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Classical 101

Video And Musical Work Celebrate Black Women Leaders

color photo of cellists of UCelli playing their instruemtns at Streetlight Guild
Jason Woods
Mark Lomax, II
The Columbus cello quartet UCelli rehearse for the new videorecording of "Four Women" by Mark Lomax, II.

A video about African and African American women leaders and showcasing the work of a Columbus composer, visual artist and cello quartet has recently been released online.

Four Women is geared for audiences in kindergarten through college and features Columbus composer Mark Lomax, II’s eponymous work for four cellos performed by the Columbus Cello Quartet UCelli. Lomax’s on-screen commentary also teaches viewers about the achievements of four noted women of color from the 1600s to the present day.

The Johnstone Fund for New Music commissioned the video to honor Urban Strings, a Columbus string orchestra founded in 2007 to engage central Ohio minority youth. The video was recorded at the Columbus arts non-profit organization Streetlight Guild and was produced by the Columbus-based video production company Faseis and music recording studio Relay Recording.

The Johnstone Fund for New Music also commissioned Columbus artist Richard Duarte Brown to paint large portraits of each of the four women. Rendered in brightly colored acrylic and spray paints on canvas, the portraits appear prominently in the video.

Composer Mark Lomax, II, recording engineer Jon Fintel, and artist Richard Duarte Brown.
Credit Jason Woods / Jason Woods
Jason Woods
(From left to right) Composer Mark Lomax, II, recording engineer Jon Fintel, and artist Richard Duarte Brown. 

Lomax’s Four Women cello quartet is one of the pieces in his 400: An Afrikan Epic, a 12-album cycle of musical works that chronicle 400 years of African American history.

Each movement of the quartet was inspired by the life and contributions of a different African or African American woman, past or present.

“I thought it would be great to compose a four-movement piece that dealt with a different woman in a different generation, in a bookended structure that starts in Africa and ends in Africa,” Lomax said.

Four Women opens and closes with movements inspired by the 17th-century Angolan Mbundu diplomat and warrior Queen Nzinga and the present-day Nigerian feminist writer Chimamanda Ngozi Adichie. In between are movements inspired by two African Americans, the early 20th-century journalist and civil rights leader Ida B. Wells Barnett and present-day American political activist/author Angela Davis.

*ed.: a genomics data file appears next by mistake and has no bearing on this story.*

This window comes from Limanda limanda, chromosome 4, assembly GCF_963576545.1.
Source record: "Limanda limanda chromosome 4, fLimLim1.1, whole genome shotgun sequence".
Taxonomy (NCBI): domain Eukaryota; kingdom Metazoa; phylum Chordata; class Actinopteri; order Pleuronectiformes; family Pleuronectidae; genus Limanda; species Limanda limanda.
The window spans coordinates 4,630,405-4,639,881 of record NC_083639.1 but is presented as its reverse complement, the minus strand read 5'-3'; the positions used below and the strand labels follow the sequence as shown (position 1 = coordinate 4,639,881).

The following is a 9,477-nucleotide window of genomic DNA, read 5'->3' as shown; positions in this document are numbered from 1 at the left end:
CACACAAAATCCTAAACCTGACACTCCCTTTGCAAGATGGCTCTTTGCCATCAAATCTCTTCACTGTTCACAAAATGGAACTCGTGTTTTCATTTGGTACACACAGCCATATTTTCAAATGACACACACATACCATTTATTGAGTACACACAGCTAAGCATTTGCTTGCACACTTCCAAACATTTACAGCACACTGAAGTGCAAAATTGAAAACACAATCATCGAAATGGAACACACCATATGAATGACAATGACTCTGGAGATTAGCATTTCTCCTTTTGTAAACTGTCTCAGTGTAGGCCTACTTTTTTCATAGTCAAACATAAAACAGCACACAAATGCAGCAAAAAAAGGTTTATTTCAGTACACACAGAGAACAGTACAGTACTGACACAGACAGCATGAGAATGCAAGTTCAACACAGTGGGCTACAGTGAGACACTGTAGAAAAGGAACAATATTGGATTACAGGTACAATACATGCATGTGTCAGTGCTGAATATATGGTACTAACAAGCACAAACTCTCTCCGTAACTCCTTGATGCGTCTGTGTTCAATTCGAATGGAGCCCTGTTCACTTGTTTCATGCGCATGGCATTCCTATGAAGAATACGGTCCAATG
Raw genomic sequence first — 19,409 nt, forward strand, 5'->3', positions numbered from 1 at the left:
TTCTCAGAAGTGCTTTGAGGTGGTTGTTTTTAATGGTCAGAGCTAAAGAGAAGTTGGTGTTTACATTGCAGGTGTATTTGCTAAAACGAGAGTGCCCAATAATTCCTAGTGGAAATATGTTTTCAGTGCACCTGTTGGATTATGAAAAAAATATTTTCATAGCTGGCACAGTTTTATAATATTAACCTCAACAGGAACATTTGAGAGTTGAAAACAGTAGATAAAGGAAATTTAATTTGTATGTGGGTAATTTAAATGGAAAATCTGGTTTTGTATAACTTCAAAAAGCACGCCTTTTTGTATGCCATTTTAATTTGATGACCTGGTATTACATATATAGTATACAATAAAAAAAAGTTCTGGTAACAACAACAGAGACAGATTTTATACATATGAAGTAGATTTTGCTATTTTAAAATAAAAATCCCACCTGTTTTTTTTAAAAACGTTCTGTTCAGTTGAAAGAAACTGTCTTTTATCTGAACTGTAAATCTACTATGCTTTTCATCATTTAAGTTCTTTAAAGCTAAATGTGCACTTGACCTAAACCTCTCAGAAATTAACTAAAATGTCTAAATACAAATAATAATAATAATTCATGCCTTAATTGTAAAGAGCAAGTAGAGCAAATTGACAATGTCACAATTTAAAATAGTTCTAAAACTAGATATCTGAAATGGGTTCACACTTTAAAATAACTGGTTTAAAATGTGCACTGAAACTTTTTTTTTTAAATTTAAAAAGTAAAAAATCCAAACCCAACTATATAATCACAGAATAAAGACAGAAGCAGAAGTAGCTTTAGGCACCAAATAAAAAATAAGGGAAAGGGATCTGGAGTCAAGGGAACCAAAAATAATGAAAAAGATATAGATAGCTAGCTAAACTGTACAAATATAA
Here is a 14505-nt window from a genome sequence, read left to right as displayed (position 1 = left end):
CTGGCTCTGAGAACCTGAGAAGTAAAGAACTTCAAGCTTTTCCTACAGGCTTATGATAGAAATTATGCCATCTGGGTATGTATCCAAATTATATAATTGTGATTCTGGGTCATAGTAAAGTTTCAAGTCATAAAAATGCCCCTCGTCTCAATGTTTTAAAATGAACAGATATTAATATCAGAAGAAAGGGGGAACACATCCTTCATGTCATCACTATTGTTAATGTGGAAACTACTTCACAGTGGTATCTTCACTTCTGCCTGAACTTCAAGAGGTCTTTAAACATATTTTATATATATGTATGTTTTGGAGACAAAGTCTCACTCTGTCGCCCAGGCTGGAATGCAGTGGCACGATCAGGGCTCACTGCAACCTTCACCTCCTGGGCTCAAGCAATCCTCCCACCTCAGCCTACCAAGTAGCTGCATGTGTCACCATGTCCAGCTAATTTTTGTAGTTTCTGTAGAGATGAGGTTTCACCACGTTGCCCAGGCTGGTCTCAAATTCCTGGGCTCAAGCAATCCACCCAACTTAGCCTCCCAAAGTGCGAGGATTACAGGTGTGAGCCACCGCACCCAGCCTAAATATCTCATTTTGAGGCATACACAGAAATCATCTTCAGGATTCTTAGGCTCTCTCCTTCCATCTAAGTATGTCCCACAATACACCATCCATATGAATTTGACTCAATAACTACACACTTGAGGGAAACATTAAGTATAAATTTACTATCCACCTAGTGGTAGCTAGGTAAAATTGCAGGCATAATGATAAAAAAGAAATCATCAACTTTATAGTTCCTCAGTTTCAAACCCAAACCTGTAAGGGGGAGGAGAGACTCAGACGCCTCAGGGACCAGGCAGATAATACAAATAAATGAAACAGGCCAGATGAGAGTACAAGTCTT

Colorful Portrait of Queen Nzinga by Richard Duarte Brown
Credit Courtesy of Richard Duarte Brown
Portrait of Queen Nzinga by Richard Duarte Brown

In addition to showcasing an uninterrupted performance of Lomax’s Four Women, the video features performances of each movement individually, amplified by Lomax’s comments about the achievements of the woman who inspired it. Lomax also interviews Brown about his paintings and discusses how the inner workings of his musical score reflect the lives of the women who inspired Four Women.

“I really wanted to focus on not just the value these women added to the world, but the way in which their personal power was leveraged by them to get things done,” Lomax said.

As an extension of the video project, Brown has also created two coloring books for children. The books chronicle the making of the Four Women video and tell the story of the founding of Urban Strings by Columbus educator Catherine Willis. The coloring books will be available for purchase at Streetlight Guild.

3.	Portrait of Chimamanda Ngozi Adichie  by Richard Duarte Brown.
Credit Courtesy of Richard Duarte Brown
Portrait of Chimamanda Ngozi Adichie by Richard Duarte Brown. 

A copy of the Four Women video and Lomax’s score will be donated to the Urban Strings library.

All of the music is about African or African American women, and it’s composed by an African American composer,” said Lomax. “So just to hear the music of an African American composer written about black women is important in the development of young African American performers of classical music.”

Jennifer Hambrick unites her extensive backgrounds in the arts and media and her deep roots in Columbus to bring inspiring music to central Ohio as Classical 101’s midday host. Jennifer performed with the Chicago Symphony Orchestra and the Civic Orchestra of Chicago before earning a Ph.D. in musicology from the University of North Carolina at Chapel Hill.